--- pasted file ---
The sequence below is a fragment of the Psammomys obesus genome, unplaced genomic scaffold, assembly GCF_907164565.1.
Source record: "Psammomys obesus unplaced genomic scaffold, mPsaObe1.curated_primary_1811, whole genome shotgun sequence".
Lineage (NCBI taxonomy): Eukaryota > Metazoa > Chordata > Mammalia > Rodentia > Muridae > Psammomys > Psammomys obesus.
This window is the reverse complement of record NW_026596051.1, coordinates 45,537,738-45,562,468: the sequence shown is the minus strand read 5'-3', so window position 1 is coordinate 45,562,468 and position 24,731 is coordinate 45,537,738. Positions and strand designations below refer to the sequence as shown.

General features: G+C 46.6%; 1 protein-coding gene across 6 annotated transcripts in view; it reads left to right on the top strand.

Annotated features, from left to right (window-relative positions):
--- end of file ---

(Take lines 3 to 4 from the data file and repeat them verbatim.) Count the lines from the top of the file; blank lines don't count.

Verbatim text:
Lineage (NCBI taxonomy): Eukaryota > Metazoa > Chordata > Mammalia > Rodentia > Muridae > Psammomys > Psammomys obesus.
This window is the reverse complement of record NW_026596051.1, coordinates 45,537,738-45,562,468: the sequence shown is the minus strand read 5'-3', so window position 1 is coordinate 45,562,468 and position 24,731 is coordinate 45,537,738. Positions and strand designations below refer to the sequence as shown.